Some Murals – Public Narratives

I found a few pictures of murals painted with my students in the 80’s (Hurstmere School). The third and final one covered both sides of the platform in Albany Park Station, Sidcup and was commissioned by British Rail. We painted three murals in the station in all. The first was on one side of the platform (see video below).

In the third one we were joined by artist Simon Granger. Simon is currently senior lecturer in art at Norwich School of Art. Simon asked how we could make a mural which would remain interesting to commuters who would see it day after day. The solution was to use everyday images chosen at random by students from things they had at home. We hoped that this arbitary juxtaposition of everyday objects would allow commuters opportunities to idly speculate and invent different narratives as they waited for the train. We nudged the sense of an implied but unknown narrative by including enigmatic texts such as ‘and then...’, ‘next‘. So we used chance, tempered by purpose and skill to achieve a successful outcome – genuinely creative (Ken Robinson would have approved). The mural was painted in two weeks by ‘A’ Level art students as part of work experience.

There are no traces left of these murals and the station is currently plainly painted in flat neutral colours.

third Albany Park Mural (7)
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The first mural we painted is shown in the video below (from morning television). This too had a very site specific narrative. The concept was that passengers would see it from a moving train, thus reversing the traditional process of watching a film, with the audience on the train moving past stationary images. So the platform pillars replicate frames in a film and the story is of a journey from London at night to Dover by day. In front of the film we painted a platform with an eye level set at 5′ 6″ so that passengers could inhabit the space. The people and details on the (painted) platform grew from our engagement with the station and the people who used it.

There was a waiting room at the end of the platform at the time of the first mural which brought the painting to an end. A couple years later this was demolished. So we went back and added a second mural completing the wall and replicating the waiting room exactly where it had been. This was done with a small team of 6th formers and included self portraits of the students and other references to their lives. All of these were done with my friend and colleague art teacher Ian Bowell who is now a lecturer in art education in New Zealand. The last mural also included girls from Blackfen School.

9 Responses to Some Murals – Public Narratives

  1. Samantha Pinder says:

    I know I am in there somewhere! I was Dave’s girlfriend all those years ago. I can’t see the painting of me in the video but Graham assures me I’m there somewhere.

    I do wish more schools did things like this now. Stations are so dreary and it’s such a wonderful way to capture the imagination of people that would not usually experience local art.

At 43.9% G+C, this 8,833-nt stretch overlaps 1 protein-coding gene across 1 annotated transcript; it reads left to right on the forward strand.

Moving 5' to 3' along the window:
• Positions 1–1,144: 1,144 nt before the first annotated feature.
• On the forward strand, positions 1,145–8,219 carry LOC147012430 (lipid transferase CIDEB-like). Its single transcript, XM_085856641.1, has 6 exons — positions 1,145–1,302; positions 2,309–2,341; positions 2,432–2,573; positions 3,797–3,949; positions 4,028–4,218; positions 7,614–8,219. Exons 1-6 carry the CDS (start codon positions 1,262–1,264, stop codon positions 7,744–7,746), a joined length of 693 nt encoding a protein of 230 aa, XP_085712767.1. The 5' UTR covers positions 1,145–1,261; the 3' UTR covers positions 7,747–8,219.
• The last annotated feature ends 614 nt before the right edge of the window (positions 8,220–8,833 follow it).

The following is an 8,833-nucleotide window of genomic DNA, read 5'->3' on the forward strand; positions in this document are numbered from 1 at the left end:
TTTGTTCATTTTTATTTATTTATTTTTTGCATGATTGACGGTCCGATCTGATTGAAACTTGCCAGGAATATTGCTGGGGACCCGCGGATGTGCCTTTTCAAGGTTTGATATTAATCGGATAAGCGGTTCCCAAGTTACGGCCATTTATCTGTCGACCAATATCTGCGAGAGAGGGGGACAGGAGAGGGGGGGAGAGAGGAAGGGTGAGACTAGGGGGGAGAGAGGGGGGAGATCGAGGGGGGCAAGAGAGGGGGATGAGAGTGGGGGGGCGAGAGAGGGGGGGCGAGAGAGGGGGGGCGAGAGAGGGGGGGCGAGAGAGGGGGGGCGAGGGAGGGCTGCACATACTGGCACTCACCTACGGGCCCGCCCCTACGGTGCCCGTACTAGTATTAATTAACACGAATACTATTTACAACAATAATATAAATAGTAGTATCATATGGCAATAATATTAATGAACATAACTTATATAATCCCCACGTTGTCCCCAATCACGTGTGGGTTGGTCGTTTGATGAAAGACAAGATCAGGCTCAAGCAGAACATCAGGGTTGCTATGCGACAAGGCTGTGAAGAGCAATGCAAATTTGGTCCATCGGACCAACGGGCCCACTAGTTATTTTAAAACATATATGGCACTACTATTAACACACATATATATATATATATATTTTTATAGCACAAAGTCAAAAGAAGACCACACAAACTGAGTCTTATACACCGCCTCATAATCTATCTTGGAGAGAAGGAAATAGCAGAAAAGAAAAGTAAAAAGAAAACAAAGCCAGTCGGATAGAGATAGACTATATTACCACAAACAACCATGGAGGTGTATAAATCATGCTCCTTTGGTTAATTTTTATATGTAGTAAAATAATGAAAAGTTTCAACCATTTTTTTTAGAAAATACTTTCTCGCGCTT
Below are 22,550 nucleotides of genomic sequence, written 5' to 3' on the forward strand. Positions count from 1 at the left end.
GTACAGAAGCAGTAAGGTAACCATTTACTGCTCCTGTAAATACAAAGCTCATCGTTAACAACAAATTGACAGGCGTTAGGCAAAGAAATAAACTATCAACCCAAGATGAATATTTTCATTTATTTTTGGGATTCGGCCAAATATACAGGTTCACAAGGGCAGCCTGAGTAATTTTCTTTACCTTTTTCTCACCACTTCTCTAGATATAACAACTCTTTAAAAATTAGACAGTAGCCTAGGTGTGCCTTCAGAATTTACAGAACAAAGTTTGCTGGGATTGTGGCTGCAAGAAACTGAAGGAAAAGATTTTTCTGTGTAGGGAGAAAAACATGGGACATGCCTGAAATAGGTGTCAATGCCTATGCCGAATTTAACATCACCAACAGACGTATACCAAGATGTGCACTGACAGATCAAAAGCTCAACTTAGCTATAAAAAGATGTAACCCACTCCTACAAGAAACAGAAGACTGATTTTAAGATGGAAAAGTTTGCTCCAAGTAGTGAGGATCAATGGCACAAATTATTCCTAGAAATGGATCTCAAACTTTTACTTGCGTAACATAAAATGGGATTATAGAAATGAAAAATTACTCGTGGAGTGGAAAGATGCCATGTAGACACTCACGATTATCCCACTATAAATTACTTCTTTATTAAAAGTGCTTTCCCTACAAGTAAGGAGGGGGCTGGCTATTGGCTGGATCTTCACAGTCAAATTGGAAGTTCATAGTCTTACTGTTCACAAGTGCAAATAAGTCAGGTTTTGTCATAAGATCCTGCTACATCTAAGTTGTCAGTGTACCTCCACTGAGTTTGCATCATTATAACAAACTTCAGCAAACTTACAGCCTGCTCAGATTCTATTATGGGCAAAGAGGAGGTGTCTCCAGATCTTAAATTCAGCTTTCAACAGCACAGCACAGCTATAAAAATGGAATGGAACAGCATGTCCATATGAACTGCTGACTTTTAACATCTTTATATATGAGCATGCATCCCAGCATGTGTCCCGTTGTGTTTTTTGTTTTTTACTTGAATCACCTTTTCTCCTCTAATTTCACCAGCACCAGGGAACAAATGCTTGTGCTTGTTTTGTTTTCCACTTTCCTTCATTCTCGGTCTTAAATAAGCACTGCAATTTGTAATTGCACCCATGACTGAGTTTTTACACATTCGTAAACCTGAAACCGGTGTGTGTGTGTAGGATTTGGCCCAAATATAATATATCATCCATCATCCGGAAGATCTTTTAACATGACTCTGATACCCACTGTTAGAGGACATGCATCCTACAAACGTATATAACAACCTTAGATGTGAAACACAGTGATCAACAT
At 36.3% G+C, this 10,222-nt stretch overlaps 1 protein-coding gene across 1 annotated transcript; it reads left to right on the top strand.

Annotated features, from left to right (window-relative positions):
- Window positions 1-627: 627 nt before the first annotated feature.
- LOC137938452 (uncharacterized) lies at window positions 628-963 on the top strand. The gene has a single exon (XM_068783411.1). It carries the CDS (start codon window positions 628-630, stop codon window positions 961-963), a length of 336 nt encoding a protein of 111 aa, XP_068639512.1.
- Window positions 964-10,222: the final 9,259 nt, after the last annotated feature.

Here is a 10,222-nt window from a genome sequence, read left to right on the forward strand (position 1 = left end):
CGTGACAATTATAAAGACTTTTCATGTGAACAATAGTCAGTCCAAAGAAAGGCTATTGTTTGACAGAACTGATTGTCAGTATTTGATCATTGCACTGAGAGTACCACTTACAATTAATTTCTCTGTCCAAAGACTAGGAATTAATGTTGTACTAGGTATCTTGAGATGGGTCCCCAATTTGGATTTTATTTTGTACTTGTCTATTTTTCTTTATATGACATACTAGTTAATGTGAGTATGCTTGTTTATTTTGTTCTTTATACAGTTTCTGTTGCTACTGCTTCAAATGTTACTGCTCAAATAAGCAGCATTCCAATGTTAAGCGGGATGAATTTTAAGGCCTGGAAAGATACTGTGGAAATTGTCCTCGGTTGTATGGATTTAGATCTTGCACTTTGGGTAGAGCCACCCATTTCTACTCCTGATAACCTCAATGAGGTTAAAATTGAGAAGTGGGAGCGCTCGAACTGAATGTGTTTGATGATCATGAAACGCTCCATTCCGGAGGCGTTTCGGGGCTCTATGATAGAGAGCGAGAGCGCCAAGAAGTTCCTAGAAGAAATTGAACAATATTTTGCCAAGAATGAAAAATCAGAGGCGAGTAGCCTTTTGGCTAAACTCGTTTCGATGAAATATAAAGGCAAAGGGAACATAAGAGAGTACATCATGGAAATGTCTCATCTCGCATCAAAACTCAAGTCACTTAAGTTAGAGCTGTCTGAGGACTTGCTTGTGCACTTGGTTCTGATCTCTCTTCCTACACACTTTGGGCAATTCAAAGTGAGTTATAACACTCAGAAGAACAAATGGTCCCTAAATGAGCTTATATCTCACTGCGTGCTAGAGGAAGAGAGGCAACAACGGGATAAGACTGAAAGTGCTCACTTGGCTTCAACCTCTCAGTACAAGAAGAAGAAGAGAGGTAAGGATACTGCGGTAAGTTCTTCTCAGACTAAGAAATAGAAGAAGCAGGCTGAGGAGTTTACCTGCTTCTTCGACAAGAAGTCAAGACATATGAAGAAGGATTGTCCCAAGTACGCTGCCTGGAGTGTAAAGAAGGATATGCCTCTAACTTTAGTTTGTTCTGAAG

2. Steve Armourae says:

    Thanks for these! In 1987-88 I traveled Sidcup to Greenhithe to the naval college and so saw the murals everyday. They were very good

  3. Jeanette Sleafer says:

    I’m so pleased I found your site I work at Albany Park station and have been trying to find out about the mural that the locals tell me about.
    A regular at the station yesterday bought me a wonderful photo her husband took of her against the painting when it was first done.
    I am trying to find out more about the history of the station so this will help thanks.

    • Dan says:

      Hi Jeanette, I am glad you found the images of the Albany Park mural interesting and thanks for taking the time to send a message. I have been in education for a long time now and, in truth, I think it was probably the best and biggest public art work undertaken by a school – but I guess I would say that wouldn’t I. Certainly we were and still are very proud of it and I am delighted that it is still talked about by the community. When we started Albany Park was the most vandalised station on that line so I hope we made a difference.
      Best wishes
      Dan China

  4. Nicola Bull (Dave's wife from the video) says:

    I have just watched your video of my now husband and I nearly wet myself laughing. I went to primary school with him, Graham, Paul and Gavin. Very impressed with the painting and remember it being there for a long time. Dave has been trying to find some footage of their work for some time now so that he can boast to his two girls. Thank you so much for posting it on your website! Not sure if he can boast or if he needs to cringe but we are all loving it!!!
    (Dave says “You’ve aged much better than me!”

    • Dan says:

      Hi Nichola, I think he can, and should, boast. Its good to hear from you and I am so pleased Dave found it . Curiously my wife has a similar reaction. It was a good time and I remember that group of students with the greatest affection. My best wishes to you both and your two daughters. Dan

  5. Graham Baker says:

    Absolutely fantastic. I’d quite forgotten how marvellous the 1982 mural looked. As part of the team that painted it you can’t imagine how old that’s just made me feel! Nice to see it’ll be remembered even though it’s been ‘long’ gone. Thanks for keeping a particularly fond memory alive!! Graham

    • Dan says:

      Hi Graham, Its really good to hear from you. I’m so pleased you found the entry. It really was an excellent (professional) piece of work and something we can all be proud of. I visited the station again on the day I retired (blog entry ‘Just Retired’) and could almost hear the faint echoes of that time. All the very best. Dan

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